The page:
Hayward’s New England Gazetteer (1839) page 492
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had been erected a few rods dis-
tant. This shelter, whatever it
might have been, was completely
overwhelmed : * rocks weighing
to 50 tons being scattered about the
place, and indeed in every direc-
tion,.rendering escape utterly im-
possible. The house remained un-
touched, though large stones and
trunks of trees made fearful ap-
proaches to its walls, and the mov-
ing mass, which separated behind
the building,
again united in its
The house alone could
have been their refuge from the
horrible uproar around, the only
spot untouched by the -crumbling
and consuming power of the storm.

The family consisted nf 9 per-
sons ; Capt. Willey, his wife, 5 chil-
dren, and two men by the names
of Nickerson and Allen.

Travelers visiting this section of
country, in autumn, will be gratified
with tbe rich and varied beauties of
Autumnal foliaget common in this
country, but more particularly so
at the north ; and which is thus
described by Dr. Dwight.

“ The bosom of both ranges of
mountains was overspread, in all the
inferior regions, by a mixture of
evergreens, with trees,whose leaves
are deciduous. The annual foliage
had been already changed by the
frosts. Of the effects of this change
it is, perhaps, impossible for an in-
habitant of Great Britain, as I have
been assured by several foreigners,
to form an adequate conception,
without visiting an American for-
est. When I was a youth, I re-
marked, that Thompson had entire-
ly omitted, in his seasons, this fine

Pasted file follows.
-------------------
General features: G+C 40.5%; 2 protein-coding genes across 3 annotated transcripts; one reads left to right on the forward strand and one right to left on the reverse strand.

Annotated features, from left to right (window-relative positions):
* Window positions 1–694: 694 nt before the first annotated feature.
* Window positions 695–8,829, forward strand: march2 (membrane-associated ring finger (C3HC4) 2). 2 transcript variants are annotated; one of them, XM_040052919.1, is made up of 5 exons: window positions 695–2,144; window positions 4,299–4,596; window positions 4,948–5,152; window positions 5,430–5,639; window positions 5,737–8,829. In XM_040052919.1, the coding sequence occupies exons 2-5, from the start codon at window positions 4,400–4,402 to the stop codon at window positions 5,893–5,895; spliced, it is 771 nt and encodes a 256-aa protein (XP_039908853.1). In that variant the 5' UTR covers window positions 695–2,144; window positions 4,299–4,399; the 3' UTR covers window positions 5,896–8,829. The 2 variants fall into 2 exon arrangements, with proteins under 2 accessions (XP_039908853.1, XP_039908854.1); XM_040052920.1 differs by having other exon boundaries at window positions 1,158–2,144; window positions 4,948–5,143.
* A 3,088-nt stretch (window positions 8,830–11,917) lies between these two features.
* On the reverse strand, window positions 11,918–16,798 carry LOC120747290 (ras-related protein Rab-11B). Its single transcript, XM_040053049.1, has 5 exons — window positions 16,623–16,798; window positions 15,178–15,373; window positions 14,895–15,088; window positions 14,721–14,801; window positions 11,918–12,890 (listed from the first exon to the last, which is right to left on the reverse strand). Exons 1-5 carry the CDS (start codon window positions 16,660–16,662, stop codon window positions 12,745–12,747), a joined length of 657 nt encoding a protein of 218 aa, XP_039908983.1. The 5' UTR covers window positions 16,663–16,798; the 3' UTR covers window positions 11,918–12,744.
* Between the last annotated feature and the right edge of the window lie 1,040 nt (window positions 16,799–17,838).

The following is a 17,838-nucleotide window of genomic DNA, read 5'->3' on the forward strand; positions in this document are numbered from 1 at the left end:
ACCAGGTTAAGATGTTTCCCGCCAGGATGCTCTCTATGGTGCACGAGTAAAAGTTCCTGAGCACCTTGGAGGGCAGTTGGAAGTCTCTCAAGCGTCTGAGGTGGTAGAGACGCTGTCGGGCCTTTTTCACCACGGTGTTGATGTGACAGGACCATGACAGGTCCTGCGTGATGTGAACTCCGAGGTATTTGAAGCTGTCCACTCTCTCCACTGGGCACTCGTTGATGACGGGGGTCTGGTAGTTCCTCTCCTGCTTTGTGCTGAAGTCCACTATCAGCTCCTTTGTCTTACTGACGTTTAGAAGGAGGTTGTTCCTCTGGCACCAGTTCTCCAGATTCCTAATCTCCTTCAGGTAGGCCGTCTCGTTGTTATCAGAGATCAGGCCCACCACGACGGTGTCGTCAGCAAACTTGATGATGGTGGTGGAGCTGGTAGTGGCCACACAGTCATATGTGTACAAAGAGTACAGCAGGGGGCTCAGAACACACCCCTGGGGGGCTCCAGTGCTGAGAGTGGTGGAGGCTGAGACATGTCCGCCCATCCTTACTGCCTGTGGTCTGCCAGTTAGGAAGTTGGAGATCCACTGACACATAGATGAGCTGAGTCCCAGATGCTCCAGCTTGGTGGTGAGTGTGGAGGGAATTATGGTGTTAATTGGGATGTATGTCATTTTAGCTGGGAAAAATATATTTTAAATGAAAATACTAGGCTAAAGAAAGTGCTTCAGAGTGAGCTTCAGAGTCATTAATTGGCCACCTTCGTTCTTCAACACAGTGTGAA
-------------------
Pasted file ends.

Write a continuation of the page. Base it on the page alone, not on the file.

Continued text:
part of autumnal imagery. Upon
enquiring of an English gentleman,
the probable cause of the omission,
he informed me, that no such scene-
ry existed in Great Britain. In this
country it i
3 often among the most
splendid beauties of nature. All.
the leaves of trees, which are not
evergreens, are by the first severe
frost changed from their verdure
towards the perfection of that color,
which they are capable of ultimate-
ly assuming, through yellow, or-
ange, and red, to a pretty deep
brown. As the frosts affects differ-'
£nt trees, and the different leaves
of the same tree, in very different
degrees ; a vast multitude of tinc-
tures are commonly found on those
of a single tree, and always on
those of a grove or forest. These
colors, also, in all their varieties
are generally fuli; and in many in-
stances are among the most exquis-
ite, which are found in the regions
of nature. Different sorts of trees
are susceptible of different de-
grees of this beauty. Among them
the maple,, is preeminently distin-
guished by the prodigious varie-
ties, the finish, beauty, and the in-
tense lustre, of its hues; varying
through all the dyes, between a rich
green and the most perfect crimson ;
or more definitely, the red of the
prismatic image.”

Whiting', Me*

Washington co. This town lies
at the head of Machias bay, and is
watered by several ponds and a
good mill stream. It lies 152 miles
E. N. E. from Augusta, and
6 N.
E. from Machias. Incorporated,
1825. Population, 1837, 462.

Waiting, Vt.

Addison co. Whiting lies 40
miles S. W. from Montpelier, and
10 S. from Middlebury. It is
washed on the eastern border by
Otter Creek, but is without any
valuable mill stream.

This is a fine farming town: the
soil is Composed partly of marl, and
affords excellent crops of grain and
hay: about 7,000 sheep . are kept
here. Soma years since fish were
introduced from the lake, to Otter
Creek, at this place, and have been
found to multiply exceedingly.

Whiting was first settled in 1772.
It was named in honor of John


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